2. Look beyond narrow categories like carbs and calories. Many diet books and seals of approval on foods emphasize one or two factors, such as the calorie or carbohydrate count, while giving short shrift to other important things, like fiber, sodium, or trans fat. The fact that a hamburger is lower in calories than a salad doesn’t necessarily make it a better option. Likewise, just because fruit punch or cereal has added vitamins doesn’t mean it’s healthful. What’s important is the overall nutritional profile. You can get this from comprehensive food- scoring systems such as NuVal, which ranks the healthfulness of foods based on more than 30 factors.  
  3. Forget about fad diets. A plethora of weight- loss plans promise to melt away pounds quickly and easily. But in the long run, they rarely work. About 95 percent of dieters eventually regain lost weight. Instead of searching for the secret to skinniness, which doesn’t exist, try to eat more healthfully and be mindful of how much you’re consuming. Combined with exercise, this approach can prevent weight gain and, over time, lead to weight loss. And unlike dieting, it’s something you can stick with long term.  
  4. Recognize the limits of vitamin pills. While vitamin and mineral supplements can help make up for deficiencies of nutrients, they generally don’t live up to their billing when it comes to preventing disease, boosting energy, or improving your overall health. Supplements pack far less nutritional punch than food, which contains multiple nutrients that interact with one another and with other foods in a variety of complex ways. As a result, vitamin pills can’t compensate for an unhealthful diet. And they can cause harm if you take too much of certain nutrients.  
  5. Ignore health claims on food packages and in ads. A few such claims, such as those related to sodium and high blood pressure, are officially approved by the FDA, but most aren’t. They fall under a loophole that allows companies to use sneaky language like “helps maintain healthy cholesterol levels” or “helps support a healthy immune system.” Because these phrases don’t explicitly say that the food prevents or treats disease— even though that’s what any normal person would infer—manufacturers don’t have to provide any evidence. What’s more, there are no strict definitions for frequently used terms such as all natural, low sugar, and made with whole grains or real fruit. Because it’s virtually impossible to distinguish between legitimate and misleading claims by manufacturers, the best approach is to disregard them all and get your information from the Nutrition Facts panel on the package.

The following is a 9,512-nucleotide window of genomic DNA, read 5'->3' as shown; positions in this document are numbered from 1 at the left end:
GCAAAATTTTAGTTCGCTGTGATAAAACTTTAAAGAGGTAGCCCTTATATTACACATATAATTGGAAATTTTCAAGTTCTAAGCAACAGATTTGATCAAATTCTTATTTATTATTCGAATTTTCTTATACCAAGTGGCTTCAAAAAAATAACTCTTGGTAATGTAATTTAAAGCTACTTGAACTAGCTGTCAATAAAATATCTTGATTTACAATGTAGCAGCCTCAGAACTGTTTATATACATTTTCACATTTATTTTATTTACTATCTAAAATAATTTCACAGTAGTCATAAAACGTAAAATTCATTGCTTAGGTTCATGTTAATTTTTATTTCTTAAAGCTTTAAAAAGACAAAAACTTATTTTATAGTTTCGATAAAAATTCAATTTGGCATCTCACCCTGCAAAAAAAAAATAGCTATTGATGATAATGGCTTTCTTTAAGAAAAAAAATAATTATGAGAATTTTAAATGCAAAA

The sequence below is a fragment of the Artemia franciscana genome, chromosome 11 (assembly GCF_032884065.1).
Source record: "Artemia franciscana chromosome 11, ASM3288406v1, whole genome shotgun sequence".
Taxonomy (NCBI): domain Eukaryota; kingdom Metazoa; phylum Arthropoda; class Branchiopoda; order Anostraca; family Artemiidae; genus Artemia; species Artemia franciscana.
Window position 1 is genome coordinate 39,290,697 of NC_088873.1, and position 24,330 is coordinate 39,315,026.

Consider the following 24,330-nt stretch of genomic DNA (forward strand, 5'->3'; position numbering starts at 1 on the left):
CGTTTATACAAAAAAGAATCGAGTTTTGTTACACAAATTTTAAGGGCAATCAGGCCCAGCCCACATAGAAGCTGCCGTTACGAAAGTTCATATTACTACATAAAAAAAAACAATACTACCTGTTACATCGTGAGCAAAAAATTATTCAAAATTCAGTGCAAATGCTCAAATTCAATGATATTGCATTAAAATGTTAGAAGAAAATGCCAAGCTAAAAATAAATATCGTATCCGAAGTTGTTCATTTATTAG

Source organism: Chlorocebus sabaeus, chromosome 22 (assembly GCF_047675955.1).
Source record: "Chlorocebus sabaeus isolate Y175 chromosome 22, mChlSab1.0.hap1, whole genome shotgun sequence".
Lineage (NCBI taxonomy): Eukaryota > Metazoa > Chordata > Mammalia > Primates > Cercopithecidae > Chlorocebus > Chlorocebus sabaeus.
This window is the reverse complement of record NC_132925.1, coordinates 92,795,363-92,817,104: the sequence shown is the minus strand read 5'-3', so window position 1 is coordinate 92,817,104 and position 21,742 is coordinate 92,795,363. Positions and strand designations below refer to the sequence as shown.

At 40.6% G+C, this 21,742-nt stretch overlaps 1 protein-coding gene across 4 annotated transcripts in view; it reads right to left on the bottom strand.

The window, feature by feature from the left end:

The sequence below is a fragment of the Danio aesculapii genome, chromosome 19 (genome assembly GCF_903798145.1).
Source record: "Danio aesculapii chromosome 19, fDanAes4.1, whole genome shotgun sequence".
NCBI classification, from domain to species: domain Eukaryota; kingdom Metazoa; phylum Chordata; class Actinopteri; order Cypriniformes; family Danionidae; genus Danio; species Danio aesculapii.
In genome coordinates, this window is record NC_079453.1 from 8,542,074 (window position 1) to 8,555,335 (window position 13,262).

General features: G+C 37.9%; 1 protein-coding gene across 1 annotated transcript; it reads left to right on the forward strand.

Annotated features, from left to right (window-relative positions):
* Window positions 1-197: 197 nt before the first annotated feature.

6. Verify emails before forwarding them. The vast majority of emails about food and nutrition are half truths or outright hoaxes. If someone forwards you an email claiming, for example, that canola oil is toxic or that asparagus cures cancer, assume it’s not true, no matter how scientific it sounds. Check it out with a reputable source like Snopes. com or Urbanlegends. about. com. Forwarding unconfirmed claims only adds to the hype, misinformation, and confusion.  
  7. Don’t be influenced by just one study. When you encounter news reports about the latest study, don’t jump to conclusions based on that alone. Remember that it’s just one piece of a puzzle. What matters is the big picture— what scientists call the totality of the evidence. For a credible overview of the science, check out online sources such as the Nutrition Source from Harvard School of Public Health, or newsletters such as Nutrition Action Healthletter, the Tufts Health & Nutrition Letter, and the Berkeley Wellness Letter. Or go to www. pubmed. gov and look up the research yourself.  
  8. Enjoy eating! As I said at the beginning of this book, all the admonitions about which foods we should and shouldn’t consume can make eating a stressful chore. But it doesn’t have to be that way. Using science as your guide, focus on the claims with the greatest credibility and relevance, and tune out the rest. That way, you’ll feel less overwhelmed. While following sound nutrition advice is important for good health, it need not spoil your dinner. Bon appétit!
   Adapted with permission from "Coffee is Good for You" by Robert J. Davis, PhD, by arrangement with Perigee, a member of Penguin Group (USA) Inc., Copyright (c) 2012 by Robert J. Davis, PhD, MPH. Article Source: http://www.sparkpeople.com/resource/nutrition_articles.asp?id=1725